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Mon, 07.29.1805

Alexis de Tocqueville, French Investigative Writer born

Alexis de Tocqueville

Alexis de Tocqueville was born on this date in 1805. He was a white-French journalist and abolitionist writer.

He was born in Paris to Herve-Bonaventure Clerel de Tocqueville and Louise Le Peletier de Rosanbo. His older brothers were named Hippolyte and Edouard. Tocqueville came from an aristocratic background.  He had a private tutor, the abbe Lesueur, until high school and then attended high school and college in Metz. He studied law in Paris and worked as a substitute judge in Versailles before coming to America in 1831 when he was 25.

He later wrote "Democracy in America," a two-volume study of the American people and their political institutions. This book gave a throat-clearing viewpoint of the Antebellum South and the American institution of slavery.  His views were written at the height of America’s slave-trade movement and its influence in all aspects of American life.  He is still frequently quoted by journalists, politicians, and historians.

He married Mary Motley, an English woman, in 1835. They had no children. In 1839, he was elected to the Chamber of Deputies as a representative of Valognes and later to the Constituent and Legislative Assembly. He briefly served as minister of foreign affairs.

He also wrote "The U.S. Penitentiary System and its Application in France," with Gustave de Beaumont (1833), "The Old Regime and the Revolution" (1856), "Recollections" (1893, published posthumously).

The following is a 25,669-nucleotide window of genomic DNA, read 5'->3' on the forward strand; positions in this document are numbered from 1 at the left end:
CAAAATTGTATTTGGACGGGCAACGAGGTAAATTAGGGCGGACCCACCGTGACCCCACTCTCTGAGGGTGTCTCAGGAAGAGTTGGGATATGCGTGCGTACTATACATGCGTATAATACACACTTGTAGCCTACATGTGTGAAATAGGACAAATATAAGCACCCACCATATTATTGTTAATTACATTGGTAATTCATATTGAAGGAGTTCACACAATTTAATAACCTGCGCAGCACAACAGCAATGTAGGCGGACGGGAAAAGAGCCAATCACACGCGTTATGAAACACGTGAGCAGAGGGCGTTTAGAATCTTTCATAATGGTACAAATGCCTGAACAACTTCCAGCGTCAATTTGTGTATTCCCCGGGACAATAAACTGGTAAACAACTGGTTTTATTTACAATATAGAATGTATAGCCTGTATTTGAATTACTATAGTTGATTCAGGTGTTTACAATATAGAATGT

"Democracy in America" was the most popular of his writings. The book focused on issues such as religion, the press, money, class structure, racism and slavery, the role of government, and the judicial system--issues that are just as relevant today as they were then. "Democracy in America" has undergone several periods of popularity throughout the 20th century, but it's never been as popular as it is in the 21st century.

Many philosophers in the Black community feel it presents an objective and insightful view of the in-humanness of African slavery in America. Many colleges use the text in political science and history courses, and historians consider it one of the most comprehensive and insightful books ever written about the U.S.

Alexis de Tocqueville died on April 16, 1859, in Cannes. A religious ceremony was held, and his body is moved to Paris and placed in the crypt of the Eglise de la Madeleine and then transported to the village of Tocqueville near Normandy, where he was buried.

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